It's a generalisation, but many Irish people pride themselves on having the gift of the gab.
This can be a valuable strength in business; employers often cite communication skills as one of the most important things they look for in recruits.
But, when it comes to negotiation, businesspeople who rely solely on their quick-wittedness and way with words are doing themselves a disservice.
Relying too heavily on the gift of the gab makes a negotiator light on substance and heavy on guesswork. In the absence of a clear plan, negotiators may be tempted to give in to the demands of their opponents by discounting the price or accepting unfavourable terms and conditions in order to seal the deal.
Executives attending negotiation-skills training at UCD Michael Smurfit Graduate Business School routinely state that their biggest weakness is a lack of preparation – and acknowledge that they could achieve better results by putting more time into that preparation.
A procurement manager for a pharmaceutical company recently told me the success of a contract negotiation with his biggest supplier was all down to meticulous planning – and he's already preparing for a renegotiation next year.
However, little time is available to prepare. Here are some tips to make that time count.
Firstly, set clear targets, and don't confuse them with limits. Targets should be aspirational, but not completely unrealistic, and should be expressed in precise rather than general terms – for example, a target price of €7,000 is more focussed and effective than a target expressed as a price range.
Limits are separate: the least a seller would accept, or a buyer would buy, could be very different from the target they hope to achieve.
Secondly, whenever there are multiple variables or contract clauses, consider several alternative combinations that would present an attractive overall package. Good negotiation planning requires that we prepare for the unexpected.
A team of engineers involved in wind farm construction was spending a lot of time preparing for negotiations but the preparation was of limited value. Their negotiation plans focused only on what the ideal contract would be, and did not sufficiently explore other combinations of terms that would still be viable. The ensuing contract negotiations were grindingly slow and frustrating as the team found it difficult to move from its predetermined position.
Finally, planning for important negotiations should always include a thorough examination of fallback positions. If they don't have an adequate awareness and understanding of the available alternatives to the deal they are working on, negotiators are prone to developing tunnel vision that leads them to reach agreements inferior to those alternatives.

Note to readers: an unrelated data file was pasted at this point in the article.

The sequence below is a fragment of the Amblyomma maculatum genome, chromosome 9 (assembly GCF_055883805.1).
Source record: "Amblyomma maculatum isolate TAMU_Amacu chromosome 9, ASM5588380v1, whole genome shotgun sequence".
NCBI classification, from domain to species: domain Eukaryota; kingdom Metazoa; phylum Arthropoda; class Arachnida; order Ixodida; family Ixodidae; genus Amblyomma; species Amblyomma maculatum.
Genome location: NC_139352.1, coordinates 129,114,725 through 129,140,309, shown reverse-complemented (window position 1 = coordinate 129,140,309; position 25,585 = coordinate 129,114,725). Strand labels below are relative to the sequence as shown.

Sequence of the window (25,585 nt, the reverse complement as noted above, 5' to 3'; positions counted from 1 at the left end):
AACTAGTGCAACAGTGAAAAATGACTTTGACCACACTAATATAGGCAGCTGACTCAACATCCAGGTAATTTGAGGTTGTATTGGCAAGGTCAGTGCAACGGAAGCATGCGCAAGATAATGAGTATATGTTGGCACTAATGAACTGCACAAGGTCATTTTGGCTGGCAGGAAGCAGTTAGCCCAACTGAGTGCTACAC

Those in a selling role are particularly susceptible to this trap, as they may perceive their role to be to "close the deal". Unless the deal has been weighed up against the alternatives, it may well come at too high a cost.
Start-ups and small businesses are also in danger if they neglect to examine their fallback options. IT start-ups, for example, sometimes work with just one customer in their infancy as they build and refine their service.
Unfortunately, from a negotiation standpoint, this can make it very difficult to exert any control over the terms of engagement.
Smaller businesses can use their flexibility and agility to avoid unattractive deals. Consider the case of suppliers to large supermarket chains. While a major supplier with a large market share may have to sell to every retailer to maintain that share, smaller suppliers with a limited production volume should not feel 'forced' into accepting unfavourable terms from a big retailer.
As part of their negotiation planning, they should be constantly scanning alternative customers and distribution channels so that they know the point at which they would be better off elsewhere.
At a time when profit margins are tight, businesses need to make sure that they are doing everything possible to make a difference in crucial negotiations. They should ask themselves whether they are preparing meticulously or winging it, and whether their key negotiators are adequately trained in techniques they can use to enhance and capture value in deals with customers and suppliers.
A solid plan backed up with an arsenal of negotiation strategies will always beat the gift of the gab.
Stephen Boyle is a lecturer in negotiation, UCD Michael Smurfit Graduate Business School, and director of negotiation training at UCD Executive Education